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If a child has the condition, their risk of developing type 2 diabetes goes up.
In rare circumstances, acanthosis nigricans can be a sign of cancer.
People with this condition should see a GP if they start to notice changes in the skin, especially if these are sudden.
Type 2 diabetes can cause acanthosis nigricans, but it isn’t the only potential cause.
Cancer is another skin condition occasionally appearing in tandem with lymphoma or a cancerous tumour in the colon, liver or stomach.
It can also be a sign of insulin resistance that causes type 2 diabetes.
Some drugs and treatments, such as high doses of niacin, birth control medicines, prednisone and corticosteroids can also cause this condition.
As can hormonal disorders such as ovarian cysts, individuals with problems with their adrenal glands or those with underactive thyroids.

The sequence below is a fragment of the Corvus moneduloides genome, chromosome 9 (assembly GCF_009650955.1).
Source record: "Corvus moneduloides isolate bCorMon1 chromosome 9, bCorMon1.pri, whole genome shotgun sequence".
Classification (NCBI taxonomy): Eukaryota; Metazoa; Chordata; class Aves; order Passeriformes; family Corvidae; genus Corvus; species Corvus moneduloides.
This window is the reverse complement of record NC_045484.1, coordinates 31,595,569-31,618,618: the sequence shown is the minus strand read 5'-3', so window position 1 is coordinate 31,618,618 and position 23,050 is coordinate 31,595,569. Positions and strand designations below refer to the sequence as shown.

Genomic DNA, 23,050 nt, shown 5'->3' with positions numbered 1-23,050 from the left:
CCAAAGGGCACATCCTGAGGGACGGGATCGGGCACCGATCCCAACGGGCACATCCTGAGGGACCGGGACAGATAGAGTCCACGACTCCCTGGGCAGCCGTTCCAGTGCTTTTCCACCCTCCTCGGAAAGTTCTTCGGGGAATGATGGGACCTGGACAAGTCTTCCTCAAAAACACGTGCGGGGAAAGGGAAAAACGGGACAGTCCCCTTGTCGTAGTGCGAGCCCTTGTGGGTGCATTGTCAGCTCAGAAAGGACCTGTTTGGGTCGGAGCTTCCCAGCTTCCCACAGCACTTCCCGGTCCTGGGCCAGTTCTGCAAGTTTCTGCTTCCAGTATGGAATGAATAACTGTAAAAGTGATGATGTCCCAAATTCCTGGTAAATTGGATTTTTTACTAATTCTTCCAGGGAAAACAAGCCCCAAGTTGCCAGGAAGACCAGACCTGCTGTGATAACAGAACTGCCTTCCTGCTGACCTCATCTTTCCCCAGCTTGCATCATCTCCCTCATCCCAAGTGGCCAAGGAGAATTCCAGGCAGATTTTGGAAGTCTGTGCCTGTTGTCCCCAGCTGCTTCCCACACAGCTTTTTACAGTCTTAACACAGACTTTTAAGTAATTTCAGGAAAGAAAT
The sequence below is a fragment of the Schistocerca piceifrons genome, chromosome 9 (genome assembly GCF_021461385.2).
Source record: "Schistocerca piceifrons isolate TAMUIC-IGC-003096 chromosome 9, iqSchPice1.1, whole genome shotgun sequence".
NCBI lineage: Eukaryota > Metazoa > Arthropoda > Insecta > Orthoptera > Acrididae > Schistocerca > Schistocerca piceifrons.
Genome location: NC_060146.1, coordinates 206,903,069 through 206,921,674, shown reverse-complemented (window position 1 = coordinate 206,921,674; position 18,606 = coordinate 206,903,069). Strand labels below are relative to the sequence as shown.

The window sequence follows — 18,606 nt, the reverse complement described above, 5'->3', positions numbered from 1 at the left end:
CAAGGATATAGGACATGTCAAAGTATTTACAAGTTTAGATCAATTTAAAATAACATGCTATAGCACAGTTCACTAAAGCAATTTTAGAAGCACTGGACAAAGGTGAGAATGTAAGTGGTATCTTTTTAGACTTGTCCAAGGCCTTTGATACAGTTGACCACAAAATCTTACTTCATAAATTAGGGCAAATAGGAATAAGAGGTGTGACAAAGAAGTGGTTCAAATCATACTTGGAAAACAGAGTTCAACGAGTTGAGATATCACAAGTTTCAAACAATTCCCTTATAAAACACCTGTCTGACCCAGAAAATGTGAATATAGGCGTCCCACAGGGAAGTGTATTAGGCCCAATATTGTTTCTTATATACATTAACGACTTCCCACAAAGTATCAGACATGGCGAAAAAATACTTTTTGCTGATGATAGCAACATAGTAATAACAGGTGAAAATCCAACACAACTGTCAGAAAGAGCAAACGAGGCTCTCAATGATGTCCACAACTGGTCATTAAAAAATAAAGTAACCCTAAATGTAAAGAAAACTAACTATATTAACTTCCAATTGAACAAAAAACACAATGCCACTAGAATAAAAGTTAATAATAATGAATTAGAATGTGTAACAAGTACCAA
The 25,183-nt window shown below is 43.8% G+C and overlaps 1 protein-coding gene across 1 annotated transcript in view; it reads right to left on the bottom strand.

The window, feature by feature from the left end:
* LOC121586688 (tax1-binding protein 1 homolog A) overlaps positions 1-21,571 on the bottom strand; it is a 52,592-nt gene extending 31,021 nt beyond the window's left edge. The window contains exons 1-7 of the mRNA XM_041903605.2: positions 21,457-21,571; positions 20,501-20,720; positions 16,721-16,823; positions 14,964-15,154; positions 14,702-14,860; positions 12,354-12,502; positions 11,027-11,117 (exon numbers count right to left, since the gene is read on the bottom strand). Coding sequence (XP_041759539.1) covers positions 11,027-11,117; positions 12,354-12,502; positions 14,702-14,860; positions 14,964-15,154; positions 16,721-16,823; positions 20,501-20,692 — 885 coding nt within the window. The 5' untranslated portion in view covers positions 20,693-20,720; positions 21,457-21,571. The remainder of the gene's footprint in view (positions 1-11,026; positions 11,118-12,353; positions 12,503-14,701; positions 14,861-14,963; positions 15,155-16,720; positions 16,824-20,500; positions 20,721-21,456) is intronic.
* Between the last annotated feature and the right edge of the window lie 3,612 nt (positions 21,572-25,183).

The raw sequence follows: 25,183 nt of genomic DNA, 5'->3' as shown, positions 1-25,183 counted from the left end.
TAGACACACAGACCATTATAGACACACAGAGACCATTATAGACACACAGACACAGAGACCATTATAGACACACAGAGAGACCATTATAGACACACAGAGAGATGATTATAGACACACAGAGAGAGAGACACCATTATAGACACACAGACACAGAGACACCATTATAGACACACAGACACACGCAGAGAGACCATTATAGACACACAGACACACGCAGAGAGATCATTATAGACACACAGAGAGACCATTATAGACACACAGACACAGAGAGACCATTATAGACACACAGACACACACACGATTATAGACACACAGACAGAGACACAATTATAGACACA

There are three factors that can increase a person’s likelihood of developing acanthosis nigricans:
• Family history
It is recommended to see a GP if the condition develops or it comes on suddenly.
On type 2 diabetes, the most common form of diabetes in the UK, there are a number of symptoms that can be a sign of the condition.
A common symptom is the increasing need to urinate, especially during the night.
Alongside this, a type 2 diabetic, can also experience a constant need to rehydrate and feel fatigued.
Losing weight without trying to is another common symptom to look out for.
So too is persistent vaginal or penile itching.
Either this or experiencing repeated episodes of thrush.
If cuts or wounds are taking longer to heal or one is experiencing episodes of blurred vision, consider getting tested for type 2 diabetes.
Type 2 diabetes is an increasingly common condition and so there’s little to worry about and plenty of treatments available once diagnosed.
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